As a result, in discussion of communication initiatives and political strategy, scientists and envi- ronmentalists tend to overlook how economic trends and their own actions might diminish public concern, and instead focus on presumed flaws in media cover- age or the activities of conservatives. Moreover, as organizations such as the AAAS train and encourage their members to engage in public outreach, most participants are likely to view politics very differently from the audiences with which they are trying to engage, a challenge that merits greater focus as part of these trainings.
From the Conclusion:
In the conclusion, I discuss the future of the envi- ronmental movement as one of two major coalitions that exist in American politics today—one motivated primarily by climate change and the other by energy insecurity. The “Green” network, as examined in this report, is composed of national environmental groups; allies among the Democratic Party and pro- gressive groups; politically active scientists and affili- ated organizations; and the philanthropists who have traditionally invested in their efforts. These groups continue to focus primarily on the urgent threat of climate change, the need for policies that regulate greenhouse gas emissions and conservatives and industry as the major obstacles to progress.
The “Innovation” network includes a coalition of left-leaning, centrist and right-leaning organizations joined by universities, groups such as the National Academies, energy scientists, technology entrepreneurs, business leaders and supporting foundations. The Innovation network’s portfolio of policies focuses on increasing research spending; improving science education; creating regional hubs for tech- nology development; reforming subsidies for fossil fuel industries; using defense spending and the mili- tary to catalyze wider changes in energy technology and use; and promoting such specific technologies as small-scale nuclear reactors, batteries, geothermal power, wind and solar power, carbon sequestration and biofuels. Instead of viewing conservatives and industry as obstacles to these goals, the innovation network tends to view them as potential partners.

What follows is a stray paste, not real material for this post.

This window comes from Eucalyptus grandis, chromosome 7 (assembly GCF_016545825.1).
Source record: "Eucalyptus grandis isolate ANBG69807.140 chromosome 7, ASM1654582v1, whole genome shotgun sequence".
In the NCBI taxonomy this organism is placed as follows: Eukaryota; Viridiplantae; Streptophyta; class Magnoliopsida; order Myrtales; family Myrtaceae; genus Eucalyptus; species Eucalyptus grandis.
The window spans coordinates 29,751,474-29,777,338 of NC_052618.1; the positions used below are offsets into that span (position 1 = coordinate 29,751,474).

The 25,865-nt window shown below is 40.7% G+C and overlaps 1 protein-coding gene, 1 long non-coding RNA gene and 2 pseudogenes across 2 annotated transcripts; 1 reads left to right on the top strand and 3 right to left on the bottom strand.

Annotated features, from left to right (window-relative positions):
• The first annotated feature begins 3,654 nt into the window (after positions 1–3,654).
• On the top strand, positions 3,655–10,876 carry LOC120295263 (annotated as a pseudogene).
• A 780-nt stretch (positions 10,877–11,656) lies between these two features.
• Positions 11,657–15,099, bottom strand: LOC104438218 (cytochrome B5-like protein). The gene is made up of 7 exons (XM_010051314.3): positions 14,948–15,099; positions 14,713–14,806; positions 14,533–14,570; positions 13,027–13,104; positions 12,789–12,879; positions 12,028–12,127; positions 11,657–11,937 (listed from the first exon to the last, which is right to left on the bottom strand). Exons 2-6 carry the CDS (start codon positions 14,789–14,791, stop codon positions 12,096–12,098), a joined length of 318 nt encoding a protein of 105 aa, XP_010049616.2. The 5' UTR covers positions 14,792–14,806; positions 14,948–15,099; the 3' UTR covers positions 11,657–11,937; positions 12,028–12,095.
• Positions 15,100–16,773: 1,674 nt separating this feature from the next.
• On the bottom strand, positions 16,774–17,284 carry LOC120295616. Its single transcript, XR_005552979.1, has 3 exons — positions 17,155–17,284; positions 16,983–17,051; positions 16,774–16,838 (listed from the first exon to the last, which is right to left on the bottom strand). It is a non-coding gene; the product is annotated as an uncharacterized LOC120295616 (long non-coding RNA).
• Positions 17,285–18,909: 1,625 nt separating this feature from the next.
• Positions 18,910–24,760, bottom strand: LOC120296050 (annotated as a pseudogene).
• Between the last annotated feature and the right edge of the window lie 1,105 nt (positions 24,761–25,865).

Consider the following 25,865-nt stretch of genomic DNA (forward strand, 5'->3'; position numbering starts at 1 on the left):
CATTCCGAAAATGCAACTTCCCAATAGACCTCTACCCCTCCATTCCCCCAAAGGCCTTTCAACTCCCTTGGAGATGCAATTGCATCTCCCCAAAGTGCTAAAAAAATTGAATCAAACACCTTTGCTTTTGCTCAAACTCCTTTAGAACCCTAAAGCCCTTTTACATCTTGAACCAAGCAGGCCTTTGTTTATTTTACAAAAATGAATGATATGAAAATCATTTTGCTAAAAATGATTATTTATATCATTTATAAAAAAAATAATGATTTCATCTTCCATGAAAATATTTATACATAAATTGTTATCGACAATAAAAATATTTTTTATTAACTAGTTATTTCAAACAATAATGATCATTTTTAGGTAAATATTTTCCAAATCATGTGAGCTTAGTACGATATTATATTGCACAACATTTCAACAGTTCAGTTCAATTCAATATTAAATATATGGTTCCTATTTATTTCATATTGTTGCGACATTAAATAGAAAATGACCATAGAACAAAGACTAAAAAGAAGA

Before the press embargo had lifted, Joe Romm hit back hard with a piece, and then a follow on piece as well. Romm’s criticism focuses on the financial analysis (i.e. who is spending more: the enviro groups or the libertarian think tanks).
Nisbet responds here to Romm’s criticisms.
Further discussions on this report are occurring at collide-a-scape.
JC’s comments: Nisbet has raised a host of very interesting and “inconvenient” issues for the climate change movement. Nisbet’s points generally make sense to me, but I don’t know how to evaluate the details of the financial analysis. Pondering the issues raised by Nisbet is important to foster innovation and new ideas for dealing with the climate change issue.